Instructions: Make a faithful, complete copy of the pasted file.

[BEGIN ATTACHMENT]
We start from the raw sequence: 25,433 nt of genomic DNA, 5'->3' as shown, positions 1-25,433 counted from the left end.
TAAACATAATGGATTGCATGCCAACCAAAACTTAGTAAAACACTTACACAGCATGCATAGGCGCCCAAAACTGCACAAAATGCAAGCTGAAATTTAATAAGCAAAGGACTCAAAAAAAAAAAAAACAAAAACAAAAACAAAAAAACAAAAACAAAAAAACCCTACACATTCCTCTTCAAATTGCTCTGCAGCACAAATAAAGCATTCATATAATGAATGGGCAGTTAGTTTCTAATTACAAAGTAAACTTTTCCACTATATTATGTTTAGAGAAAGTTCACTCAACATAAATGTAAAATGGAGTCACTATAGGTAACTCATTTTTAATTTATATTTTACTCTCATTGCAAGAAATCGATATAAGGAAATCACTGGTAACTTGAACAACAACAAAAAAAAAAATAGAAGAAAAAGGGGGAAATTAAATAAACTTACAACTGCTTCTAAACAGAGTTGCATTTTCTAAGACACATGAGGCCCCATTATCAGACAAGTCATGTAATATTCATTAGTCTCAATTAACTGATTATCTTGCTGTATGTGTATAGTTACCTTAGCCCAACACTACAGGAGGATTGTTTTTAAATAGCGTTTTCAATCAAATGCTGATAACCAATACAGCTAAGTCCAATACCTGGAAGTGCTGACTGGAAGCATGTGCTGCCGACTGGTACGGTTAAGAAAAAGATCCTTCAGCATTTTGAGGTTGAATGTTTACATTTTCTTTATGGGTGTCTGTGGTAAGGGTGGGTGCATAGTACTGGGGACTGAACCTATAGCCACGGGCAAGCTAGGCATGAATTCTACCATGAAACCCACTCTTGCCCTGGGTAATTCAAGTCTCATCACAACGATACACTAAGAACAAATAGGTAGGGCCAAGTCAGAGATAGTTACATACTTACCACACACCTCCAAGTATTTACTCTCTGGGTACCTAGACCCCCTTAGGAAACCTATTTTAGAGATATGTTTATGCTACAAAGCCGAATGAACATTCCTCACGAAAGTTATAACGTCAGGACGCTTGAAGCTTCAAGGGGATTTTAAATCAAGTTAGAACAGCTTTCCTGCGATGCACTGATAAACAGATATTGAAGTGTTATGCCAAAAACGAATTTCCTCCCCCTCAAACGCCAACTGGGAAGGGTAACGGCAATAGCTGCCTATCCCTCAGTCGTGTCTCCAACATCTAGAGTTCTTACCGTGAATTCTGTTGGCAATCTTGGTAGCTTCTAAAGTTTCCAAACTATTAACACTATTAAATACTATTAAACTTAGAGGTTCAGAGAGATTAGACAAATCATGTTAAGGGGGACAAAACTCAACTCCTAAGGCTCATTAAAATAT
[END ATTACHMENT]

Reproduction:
We start from the raw sequence: 25,433 nt of genomic DNA, 5'->3' as shown, positions 1-25,433 counted from the left end.
TAAACATAATGGATTGCATGCCAACCAAAACTTAGTAAAACACTTACACAGCATGCATAGGCGCCCAAAACTGCACAAAATGCAAGCTGAAATTTAATAAGCAAAGGACTCAAAAAAAAAAAAAACAAAAACAAAAACAAAAAAACAAAAACAAAAAAACCCTACACATTCCTCTTCAAATTGCTCTGCAGCACAAATAAAGCATTCATATAATGAATGGGCAGTTAGTTTCTAATTACAAAGTAAACTTTTCCACTATATTATGTTTAGAGAAAGTTCACTCAACATAAATGTAAAATGGAGTCACTATAGGTAACTCATTTTTAATTTATATTTTACTCTCATTGCAAGAAATCGATATAAGGAAATCACTGGTAACTTGAACAACAACAAAAAAAAAAATAGAAGAAAAAGGGGGAAATTAAATAAACTTACAACTGCTTCTAAACAGAGTTGCATTTTCTAAGACACATGAGGCCCCATTATCAGACAAGTCATGTAATATTCATTAGTCTCAATTAACTGATTATCTTGCTGTATGTGTATAGTTACCTTAGCCCAACACTACAGGAGGATTGTTTTTAAATAGCGTTTTCAATCAAATGCTGATAACCAATACAGCTAAGTCCAATACCTGGAAGTGCTGACTGGAAGCATGTGCTGCCGACTGGTACGGTTAAGAAAAAGATCCTTCAGCATTTTGAGGTTGAATGTTTACATTTTCTTTATGGGTGTCTGTGGTAAGGGTGGGTGCATAGTACTGGGGACTGAACCTATAGCCACGGGCAAGCTAGGCATGAATTCTACCATGAAACCCACTCTTGCCCTGGGTAATTCAAGTCTCATCACAACGATACACTAAGAACAAATAGGTAGGGCCAAGTCAGAGATAGTTACATACTTACCACACACCTCCAAGTATTTACTCTCTGGGTACCTAGACCCCCTTAGGAAACCTATTTTAGAGATATGTTTATGCTACAAAGCCGAATGAACATTCCTCACGAAAGTTATAACGTCAGGACGCTTGAAGCTTCAAGGGGATTTTAAATCAAGTTAGAACAGCTTTCCTGCGATGCACTGATAAACAGATATTGAAGTGTTATGCCAAAAACGAATTTCCTCCCCCTCAAACGCCAACTGGGAAGGGTAACGGCAATAGCTGCCTATCCCTCAGTCGTGTCTCCAACATCTAGAGTTCTTACCGTGAATTCTGTTGGCAATCTTGGTAGCTTCTAAAGTTTCCAAACTATTAACACTATTAAATACTATTAAACTTAGAGGTTCAGAGAGATTAGACAAATCATGTTAAGGGGGACAAAACTCAACTCCTAAGGCTCATTAAAATAT